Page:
• Cria born to old, weak or sick females, especially if their body condition is less than average
  • Cria born to females with mastitis
  • Cria born to stroppy females who will not let them suckle.  Maiden hembras often fall into this category.
Plasma transfusions
The antibodies supplied in colostrum are called globulins (IgG), and these levels can be directly measured  by doing a blood test.  The minimum level required for a healthy alpaca cria is 500mg/dl.  By giving an "at-risk" cria a unit of plasma directly into the abdomen, it is possible to raise its IgG levels from <200mg/dl to>800mg/dl within one hour of the transfusion.

A plasma transfusion involves obtaining plasma from older, healthy alpaca and injecting it into the abdominal cavity of the cria within the first 6 hours of life.  The antibodies in the plasma are absorbed into the blood stream through contact with the inside of the abdomen and the abdominal organs.  This is called the intra-peritoneal (IP) route of admission and it is the preferred route of giving plasma to cria for several reasons:
  1. Cria have very small veins making intravenous (IV) administration difficult
  2. Another disadvantage of the IV route is that the plasma has to be given very slowly (2-3 hours per unit) compared to the IP route where a single unit can be administered in 10-15 minutes
  3. Absorption rates IP are almost identical to those given IV, and are significantly greater than giving the plasma orally.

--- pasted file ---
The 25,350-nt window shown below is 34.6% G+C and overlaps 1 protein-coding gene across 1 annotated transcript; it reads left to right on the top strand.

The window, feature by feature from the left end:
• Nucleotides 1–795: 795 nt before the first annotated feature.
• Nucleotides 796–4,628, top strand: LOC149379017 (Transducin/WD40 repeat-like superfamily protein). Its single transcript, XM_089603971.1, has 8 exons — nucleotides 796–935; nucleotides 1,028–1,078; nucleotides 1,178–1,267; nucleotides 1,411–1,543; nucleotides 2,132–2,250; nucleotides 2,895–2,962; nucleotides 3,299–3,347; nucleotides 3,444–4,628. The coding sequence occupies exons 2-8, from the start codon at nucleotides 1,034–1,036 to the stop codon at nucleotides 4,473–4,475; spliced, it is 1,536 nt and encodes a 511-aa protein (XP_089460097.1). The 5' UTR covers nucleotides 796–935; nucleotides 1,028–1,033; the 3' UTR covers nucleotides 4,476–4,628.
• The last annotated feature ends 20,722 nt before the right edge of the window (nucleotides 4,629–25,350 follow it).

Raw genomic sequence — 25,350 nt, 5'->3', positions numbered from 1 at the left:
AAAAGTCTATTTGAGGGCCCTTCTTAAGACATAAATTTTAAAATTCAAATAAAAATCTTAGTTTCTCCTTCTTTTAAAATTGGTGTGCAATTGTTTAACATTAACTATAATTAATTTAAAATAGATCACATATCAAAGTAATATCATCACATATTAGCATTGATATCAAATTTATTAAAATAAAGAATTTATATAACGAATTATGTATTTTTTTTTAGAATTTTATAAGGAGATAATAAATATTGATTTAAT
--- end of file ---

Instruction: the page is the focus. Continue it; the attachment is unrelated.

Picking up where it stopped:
Milk Replacers
If a dam is unable or unwilling to feed her cria, the aim is to find a substitute similar to normal alpaca milk.  Adult alpaca can be milked - it is a slow job but individual feed volumes of milk can be obtained from a lactating female with patience.  In most lactating females, especially soon after unpacking, only small volumes of milk can be obtained from each teat (couple of squirts) before it stops.  Working around the four teats in a circular pattern allows the first teat to be ready to release more milk once the fourth one has been milked.

If an owner wants to use whole milk, goat's milk is the closest substitute with sheep and cow's milk behind them.  Don't use pasteurised milk from the supermarket.  The use of cow's milk as a milk replacer in very young animals will induce a milk scour that can cause death if secondary infections develop or if the diarrhoea results in severe dehydration.

Should a cria require additional feeding, it is necessary to use a form of milk replacer.  If a milk replacer is needed, feed 10% of the cria's body-weight divided into 6+ feeds over the day.  Feeding more than 200ml in a single feed is not advised as spill-over into the intestines can occur resulting in diarrhoea (milk scour).  
Anlamb

anLamb™

Anlamb milk replacer is a specialised milk powder sourced wholly from cow's milk in New Zealand.  The formulation contains essential vitamins and minerals required for early growth and development.  Anlamb contains no coccidiostat and thus is safe for all label claim species.  Anlamb can be fed to young animals such as cria.

Available in store in 2kg, 5kg & 10kg
 

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Franklin Vets has progressively grown over the past 60 years to become one of the largest privately owned veterinary practices serving the South Auckland and North Waikato regions.